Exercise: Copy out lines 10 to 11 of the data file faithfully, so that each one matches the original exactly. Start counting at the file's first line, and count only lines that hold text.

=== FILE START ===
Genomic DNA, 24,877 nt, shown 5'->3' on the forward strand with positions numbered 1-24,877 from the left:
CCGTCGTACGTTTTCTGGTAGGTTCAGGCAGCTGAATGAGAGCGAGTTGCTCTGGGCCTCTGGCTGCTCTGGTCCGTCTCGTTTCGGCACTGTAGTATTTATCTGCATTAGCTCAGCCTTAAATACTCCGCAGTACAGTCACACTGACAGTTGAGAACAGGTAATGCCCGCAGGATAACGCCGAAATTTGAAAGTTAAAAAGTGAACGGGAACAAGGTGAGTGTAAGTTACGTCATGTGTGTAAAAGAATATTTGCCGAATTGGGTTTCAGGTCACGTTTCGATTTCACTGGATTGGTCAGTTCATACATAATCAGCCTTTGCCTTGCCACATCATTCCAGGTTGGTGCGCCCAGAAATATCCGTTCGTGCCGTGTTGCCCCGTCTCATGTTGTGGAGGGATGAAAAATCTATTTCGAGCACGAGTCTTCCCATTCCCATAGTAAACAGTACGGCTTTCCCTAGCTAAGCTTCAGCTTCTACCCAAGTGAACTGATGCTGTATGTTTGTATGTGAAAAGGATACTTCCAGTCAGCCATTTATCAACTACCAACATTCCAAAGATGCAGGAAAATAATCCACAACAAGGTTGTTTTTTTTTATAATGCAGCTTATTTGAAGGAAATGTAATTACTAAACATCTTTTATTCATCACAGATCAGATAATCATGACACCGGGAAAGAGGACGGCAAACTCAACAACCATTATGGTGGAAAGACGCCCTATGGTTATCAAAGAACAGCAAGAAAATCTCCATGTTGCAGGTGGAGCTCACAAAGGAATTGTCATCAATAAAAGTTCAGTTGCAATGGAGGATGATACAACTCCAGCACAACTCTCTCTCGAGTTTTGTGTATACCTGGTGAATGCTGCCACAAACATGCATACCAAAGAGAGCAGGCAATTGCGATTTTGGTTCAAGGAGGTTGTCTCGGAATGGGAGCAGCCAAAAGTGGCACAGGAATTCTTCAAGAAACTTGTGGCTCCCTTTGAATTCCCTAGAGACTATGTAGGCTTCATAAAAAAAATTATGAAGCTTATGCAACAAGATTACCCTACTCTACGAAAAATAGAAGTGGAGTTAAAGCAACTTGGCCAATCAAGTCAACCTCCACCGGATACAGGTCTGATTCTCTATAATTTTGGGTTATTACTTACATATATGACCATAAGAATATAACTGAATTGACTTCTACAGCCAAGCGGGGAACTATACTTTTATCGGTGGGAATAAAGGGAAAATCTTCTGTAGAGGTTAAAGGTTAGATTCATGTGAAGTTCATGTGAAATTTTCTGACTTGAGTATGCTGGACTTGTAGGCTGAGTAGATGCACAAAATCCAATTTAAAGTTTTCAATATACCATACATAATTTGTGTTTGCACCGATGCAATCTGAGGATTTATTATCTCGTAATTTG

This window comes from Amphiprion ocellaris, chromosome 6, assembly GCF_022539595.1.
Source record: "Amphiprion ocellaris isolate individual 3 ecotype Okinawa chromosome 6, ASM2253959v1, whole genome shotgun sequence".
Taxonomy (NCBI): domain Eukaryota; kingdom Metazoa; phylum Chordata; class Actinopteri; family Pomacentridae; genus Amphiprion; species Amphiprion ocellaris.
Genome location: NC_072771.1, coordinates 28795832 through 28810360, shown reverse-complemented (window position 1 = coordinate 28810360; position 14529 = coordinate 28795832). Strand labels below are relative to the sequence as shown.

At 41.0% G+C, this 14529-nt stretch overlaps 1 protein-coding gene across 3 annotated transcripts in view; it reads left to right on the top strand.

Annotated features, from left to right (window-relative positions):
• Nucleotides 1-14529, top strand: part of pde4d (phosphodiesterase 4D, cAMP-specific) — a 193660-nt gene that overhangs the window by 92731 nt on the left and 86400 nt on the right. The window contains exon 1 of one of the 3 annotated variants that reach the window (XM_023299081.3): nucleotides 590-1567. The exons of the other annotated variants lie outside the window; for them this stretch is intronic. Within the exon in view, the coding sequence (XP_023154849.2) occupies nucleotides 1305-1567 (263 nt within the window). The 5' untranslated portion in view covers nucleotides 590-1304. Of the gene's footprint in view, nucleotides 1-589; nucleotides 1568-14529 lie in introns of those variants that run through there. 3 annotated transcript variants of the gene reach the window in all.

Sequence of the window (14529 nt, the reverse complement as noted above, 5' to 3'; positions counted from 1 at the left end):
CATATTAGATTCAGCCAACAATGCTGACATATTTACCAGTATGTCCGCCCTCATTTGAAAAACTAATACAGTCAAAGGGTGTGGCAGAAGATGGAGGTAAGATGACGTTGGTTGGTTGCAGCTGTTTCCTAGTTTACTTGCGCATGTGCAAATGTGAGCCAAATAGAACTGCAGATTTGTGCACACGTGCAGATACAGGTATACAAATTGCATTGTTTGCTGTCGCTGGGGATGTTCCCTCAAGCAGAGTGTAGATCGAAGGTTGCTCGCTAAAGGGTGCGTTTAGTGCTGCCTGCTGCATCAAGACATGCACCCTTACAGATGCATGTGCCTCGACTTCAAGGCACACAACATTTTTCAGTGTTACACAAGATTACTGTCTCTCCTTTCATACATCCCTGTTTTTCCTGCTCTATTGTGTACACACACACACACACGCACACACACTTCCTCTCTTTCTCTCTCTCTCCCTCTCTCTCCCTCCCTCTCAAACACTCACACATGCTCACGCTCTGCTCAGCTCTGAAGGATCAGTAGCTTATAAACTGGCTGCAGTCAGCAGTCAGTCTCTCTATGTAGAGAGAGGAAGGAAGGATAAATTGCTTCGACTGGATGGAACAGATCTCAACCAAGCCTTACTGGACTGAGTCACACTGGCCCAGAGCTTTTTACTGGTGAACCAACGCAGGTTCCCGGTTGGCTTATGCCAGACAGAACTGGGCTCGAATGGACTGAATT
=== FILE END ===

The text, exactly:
Sequence of the window (14529 nt, the reverse complement as noted above, 5' to 3'; positions counted from 1 at the left end):
CATATTAGATTCAGCCAACAATGCTGACATATTTACCAGTATGTCCGCCCTCATTTGAAAAACTAATACAGTCAAAGGGTGTGGCAGAAGATGGAGGTAAGATGACGTTGGTTGGTTGCAGCTGTTTCCTAGTTTACTTGCGCATGTGCAAATGTGAGCCAAATAGAACTGCAGATTTGTGCACACGTGCAGATACAGGTATACAAATTGCATTGTTTGCTGTCGCTGGGGATGTTCCCTCAAGCAGAGTGTAGATCGAAGGTTGCTCGCTAAAGGGTGCGTTTAGTGCTGCCTGCTGCATCAAGACATGCACCCTTACAGATGCATGTGCCTCGACTTCAAGGCACACAACATTTTTCAGTGTTACACAAGATTACTGTCTCTCCTTTCATACATCCCTGTTTTTCCTGCTCTATTGTGTACACACACACACACACGCACACACACTTCCTCTCTTTCTCTCTCTCTCCCTCTCTCTCCCTCCCTCTCAAACACTCACACATGCTCACGCTCTGCTCAGCTCTGAAGGATCAGTAGCTTATAAACTGGCTGCAGTCAGCAGTCAGTCTCTCTATGTAGAGAGAGGAAGGAAGGATAAATTGCTTCGACTGGATGGAACAGATCTCAACCAAGCCTTACTGGACTGAGTCACACTGGCCCAGAGCTTTTTACTGGTGAACCAACGCAGGTTCCCGGTTGGCTTATGCCAGACAGAACTGGGCTCGAATGGACTGAATT